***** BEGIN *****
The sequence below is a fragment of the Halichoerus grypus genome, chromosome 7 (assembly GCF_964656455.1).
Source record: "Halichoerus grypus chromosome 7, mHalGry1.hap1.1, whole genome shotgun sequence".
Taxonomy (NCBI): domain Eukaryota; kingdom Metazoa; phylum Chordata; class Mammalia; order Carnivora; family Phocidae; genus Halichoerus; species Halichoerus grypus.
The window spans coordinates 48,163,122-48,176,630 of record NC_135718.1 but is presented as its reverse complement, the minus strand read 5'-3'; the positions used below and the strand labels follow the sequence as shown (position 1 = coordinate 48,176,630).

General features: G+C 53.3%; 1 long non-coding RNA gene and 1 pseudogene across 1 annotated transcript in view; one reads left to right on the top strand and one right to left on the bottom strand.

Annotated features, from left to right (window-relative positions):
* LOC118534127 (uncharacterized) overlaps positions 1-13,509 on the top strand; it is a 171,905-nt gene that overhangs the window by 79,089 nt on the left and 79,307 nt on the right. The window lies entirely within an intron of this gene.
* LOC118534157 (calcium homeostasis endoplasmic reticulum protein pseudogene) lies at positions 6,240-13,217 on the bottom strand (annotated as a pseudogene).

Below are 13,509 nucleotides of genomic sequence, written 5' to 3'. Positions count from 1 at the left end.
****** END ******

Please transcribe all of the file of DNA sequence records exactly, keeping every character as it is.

The sequence below is a fragment of the Halichoerus grypus genome, chromosome 7 (assembly GCF_964656455.1).
Source record: "Halichoerus grypus chromosome 7, mHalGry1.hap1.1, whole genome shotgun sequence".
Taxonomy (NCBI): domain Eukaryota; kingdom Metazoa; phylum Chordata; class Mammalia; order Carnivora; family Phocidae; genus Halichoerus; species Halichoerus grypus.
The window spans coordinates 48,163,122-48,176,630 of record NC_135718.1 but is presented as its reverse complement, the minus strand read 5'-3'; the positions used below and the strand labels follow the sequence as shown (position 1 = coordinate 48,176,630).

General features: G+C 53.3%; 1 long non-coding RNA gene and 1 pseudogene across 1 annotated transcript in view; one reads left to right on the top strand and one right to left on the bottom strand.

Annotated features, from left to right (window-relative positions):
* LOC118534127 (uncharacterized) overlaps positions 1-13,509 on the top strand; it is a 171,905-nt gene that overhangs the window by 79,089 nt on the left and 79,307 nt on the right. The window lies entirely within an intron of this gene.
* LOC118534157 (calcium homeostasis endoplasmic reticulum protein pseudogene) lies at positions 6,240-13,217 on the bottom strand (annotated as a pseudogene).

Below are 13,509 nucleotides of genomic sequence, written 5' to 3'. Positions count from 1 at the left end.